On this night, in this shul, there is a Rebbe doing what Rebbes have always done
Motzaei Shabbos was a night of family Chanukah parties: get-togethers with bowls of chocolate coins and amateur family games and the uncle who insists that there’s a tradition to sing the zeide’s “Yevanim” and the brother-in-law who sticks around for clean-up and carts out three bags of garbage with one hand and the one who doesn’t and slips away and thinks no one notices but they do. (Hint: me.)
In middle of the happy commotion, my Hatzolah brother-in-law suddenly disappeared. By the time we realized he was gone we had already heard the news, and suddenly the feeling that’s becoming weirdly familiar — panic and confusion and what-does-this-mean — took hold. My parents-in-law live a short drive from Rabbi Rottenberg’s Forshay shul, where a vicious stabbing had just taken place. The perpetrator was on the loose and suddenly, we were locking doors and looking for baseball bats.
Then, details slowly emerged. The names of the victims. The account of the attack. As happens in such situations, voice notes piled up, each one an on-the-scene account from a different Hatzolah/Chaverim member, the contradiction and disparity in no way diminishing from the tremendous certainty with which they were forwarded as fact.
As the hours went by, the updates kept streaming in: The perpetrator was caught. The names of the injured jumped onto Tehillim lists and lips of Yidden all over. And then a picture came out, shared on the chareidi news sites, of the Forshay Rebbe, Rav Chaim Laibish Rottenberg, whose sons were among the injured. The immediate reaction to the picture of the gold-beketshed rebbe, sitting calmly at his Melaveh Malkah tish, was one of wonder. Really? Did he not have anywhere else to be? Was it proper?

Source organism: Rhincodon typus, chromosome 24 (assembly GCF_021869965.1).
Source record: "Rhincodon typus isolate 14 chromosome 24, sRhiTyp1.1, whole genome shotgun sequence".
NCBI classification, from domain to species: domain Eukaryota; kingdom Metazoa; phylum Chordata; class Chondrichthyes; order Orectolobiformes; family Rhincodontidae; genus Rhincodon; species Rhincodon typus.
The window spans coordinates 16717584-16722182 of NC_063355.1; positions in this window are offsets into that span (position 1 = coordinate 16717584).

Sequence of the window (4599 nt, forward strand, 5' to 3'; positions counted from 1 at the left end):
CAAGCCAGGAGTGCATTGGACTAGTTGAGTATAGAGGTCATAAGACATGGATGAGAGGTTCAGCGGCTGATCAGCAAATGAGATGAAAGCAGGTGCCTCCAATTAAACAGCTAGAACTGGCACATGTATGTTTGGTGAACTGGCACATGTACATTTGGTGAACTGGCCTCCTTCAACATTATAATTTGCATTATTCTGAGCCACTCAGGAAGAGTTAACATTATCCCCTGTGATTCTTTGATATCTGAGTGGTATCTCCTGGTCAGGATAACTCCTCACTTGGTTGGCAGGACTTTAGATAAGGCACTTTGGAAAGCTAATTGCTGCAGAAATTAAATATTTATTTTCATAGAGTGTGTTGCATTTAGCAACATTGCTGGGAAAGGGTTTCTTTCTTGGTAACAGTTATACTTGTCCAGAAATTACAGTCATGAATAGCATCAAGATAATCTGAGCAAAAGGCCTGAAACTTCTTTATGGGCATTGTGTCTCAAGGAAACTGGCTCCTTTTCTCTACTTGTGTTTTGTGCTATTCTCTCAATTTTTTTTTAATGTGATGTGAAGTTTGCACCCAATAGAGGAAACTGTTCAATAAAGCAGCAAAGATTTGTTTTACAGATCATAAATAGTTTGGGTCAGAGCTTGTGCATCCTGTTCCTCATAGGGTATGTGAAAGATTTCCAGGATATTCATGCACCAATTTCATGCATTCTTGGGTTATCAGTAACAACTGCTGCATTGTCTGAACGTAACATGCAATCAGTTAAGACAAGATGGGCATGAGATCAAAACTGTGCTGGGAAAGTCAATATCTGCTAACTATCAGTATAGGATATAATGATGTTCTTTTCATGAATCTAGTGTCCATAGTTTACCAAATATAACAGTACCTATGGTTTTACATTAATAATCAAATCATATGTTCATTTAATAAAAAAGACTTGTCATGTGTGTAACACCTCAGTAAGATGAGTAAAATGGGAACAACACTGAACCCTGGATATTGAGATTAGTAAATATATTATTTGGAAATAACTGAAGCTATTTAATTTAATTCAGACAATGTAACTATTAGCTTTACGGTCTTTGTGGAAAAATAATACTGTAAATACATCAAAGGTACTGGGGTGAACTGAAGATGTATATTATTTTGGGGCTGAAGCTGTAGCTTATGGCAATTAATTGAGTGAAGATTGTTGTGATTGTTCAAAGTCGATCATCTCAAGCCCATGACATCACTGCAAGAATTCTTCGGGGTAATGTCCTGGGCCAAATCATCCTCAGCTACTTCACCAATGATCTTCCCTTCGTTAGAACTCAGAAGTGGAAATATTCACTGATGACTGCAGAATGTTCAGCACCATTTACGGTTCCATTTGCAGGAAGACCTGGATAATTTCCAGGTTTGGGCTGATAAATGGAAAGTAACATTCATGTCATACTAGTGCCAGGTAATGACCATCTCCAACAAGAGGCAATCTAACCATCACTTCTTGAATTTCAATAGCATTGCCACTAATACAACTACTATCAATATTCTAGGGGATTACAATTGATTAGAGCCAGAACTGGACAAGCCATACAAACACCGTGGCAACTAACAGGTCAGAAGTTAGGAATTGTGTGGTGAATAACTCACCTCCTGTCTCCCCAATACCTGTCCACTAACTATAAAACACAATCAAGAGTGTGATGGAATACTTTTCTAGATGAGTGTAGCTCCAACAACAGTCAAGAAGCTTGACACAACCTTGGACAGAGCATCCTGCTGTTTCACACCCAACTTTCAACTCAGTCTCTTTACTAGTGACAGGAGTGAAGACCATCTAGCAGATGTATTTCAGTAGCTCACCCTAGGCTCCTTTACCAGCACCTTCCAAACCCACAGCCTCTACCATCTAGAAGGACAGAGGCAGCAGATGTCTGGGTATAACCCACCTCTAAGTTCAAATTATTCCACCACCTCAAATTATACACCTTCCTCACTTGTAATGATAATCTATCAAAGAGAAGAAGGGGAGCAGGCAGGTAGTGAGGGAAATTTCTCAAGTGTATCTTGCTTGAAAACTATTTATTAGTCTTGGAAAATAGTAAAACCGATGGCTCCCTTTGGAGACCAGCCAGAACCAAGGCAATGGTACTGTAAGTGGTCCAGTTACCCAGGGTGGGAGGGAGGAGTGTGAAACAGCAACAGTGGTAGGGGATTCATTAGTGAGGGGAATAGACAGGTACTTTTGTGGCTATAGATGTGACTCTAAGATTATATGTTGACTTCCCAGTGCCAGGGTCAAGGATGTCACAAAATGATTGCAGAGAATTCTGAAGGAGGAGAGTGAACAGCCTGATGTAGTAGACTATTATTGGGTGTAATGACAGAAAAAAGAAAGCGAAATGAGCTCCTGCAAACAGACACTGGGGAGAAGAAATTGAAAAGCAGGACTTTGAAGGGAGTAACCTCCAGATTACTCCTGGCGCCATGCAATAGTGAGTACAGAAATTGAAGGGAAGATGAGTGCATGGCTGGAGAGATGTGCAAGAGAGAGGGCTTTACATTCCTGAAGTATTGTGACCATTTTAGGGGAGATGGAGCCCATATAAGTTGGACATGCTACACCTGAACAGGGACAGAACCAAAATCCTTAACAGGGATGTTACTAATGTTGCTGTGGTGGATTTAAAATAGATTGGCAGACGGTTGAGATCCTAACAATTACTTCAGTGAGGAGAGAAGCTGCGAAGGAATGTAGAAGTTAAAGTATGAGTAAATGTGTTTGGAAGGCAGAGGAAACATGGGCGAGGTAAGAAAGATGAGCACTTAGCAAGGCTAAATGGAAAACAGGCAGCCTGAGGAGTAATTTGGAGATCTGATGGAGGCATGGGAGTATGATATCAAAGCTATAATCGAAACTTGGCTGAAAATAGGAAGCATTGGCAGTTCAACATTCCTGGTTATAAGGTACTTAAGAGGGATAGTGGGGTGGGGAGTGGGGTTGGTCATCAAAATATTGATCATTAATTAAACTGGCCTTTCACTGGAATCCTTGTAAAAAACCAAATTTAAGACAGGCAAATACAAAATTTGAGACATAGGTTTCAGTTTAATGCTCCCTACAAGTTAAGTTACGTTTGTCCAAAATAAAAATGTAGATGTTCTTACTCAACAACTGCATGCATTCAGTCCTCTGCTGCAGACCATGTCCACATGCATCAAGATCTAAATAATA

About one hundred years ago, there was a small town that drew people from all over Hungary on Motzaei Shabbos, a place where “Melavah d’Malkah” was the high point of the week. On long winter Motzaei Shabbosim, people would take the express train from Budapest, traveling four hours and arriving in the village in time for the Rebbe’s entrance to the tish. The Rebbe would wash his hands, then circulate between the tables, greeting guests and distributing the fresh, hot bilkelech prepared specially for this feast.
The food at the Melaveh d’Malkah brought healing; those with stomach ailments were cured just by sipping the borscht. The Rebbe would share stories of tzaddikim, serving up portions of emunas tzaddikim as generous as the food, fortifying and strengthening the Yidden who came to join him.
Git voch, the rebbe would cry out, a call coming forth from Kerestir to bring salvation into the world.
In Forshay of 2019, the Rebbe — a descendant of Reb Shaye’le — sat last Motzaei Shabbos and led a tish as his sons and beloved chassidim lay in hospital beds.
We were raised with stories of those who blew tekios and baked matzos and lit candles in times of great peril and darkness. In Forshay, Melaveh d’Malkah is seen that way too; the seudah of Dovid Hamelech is a mitzvah that’s accorded the same seriousness.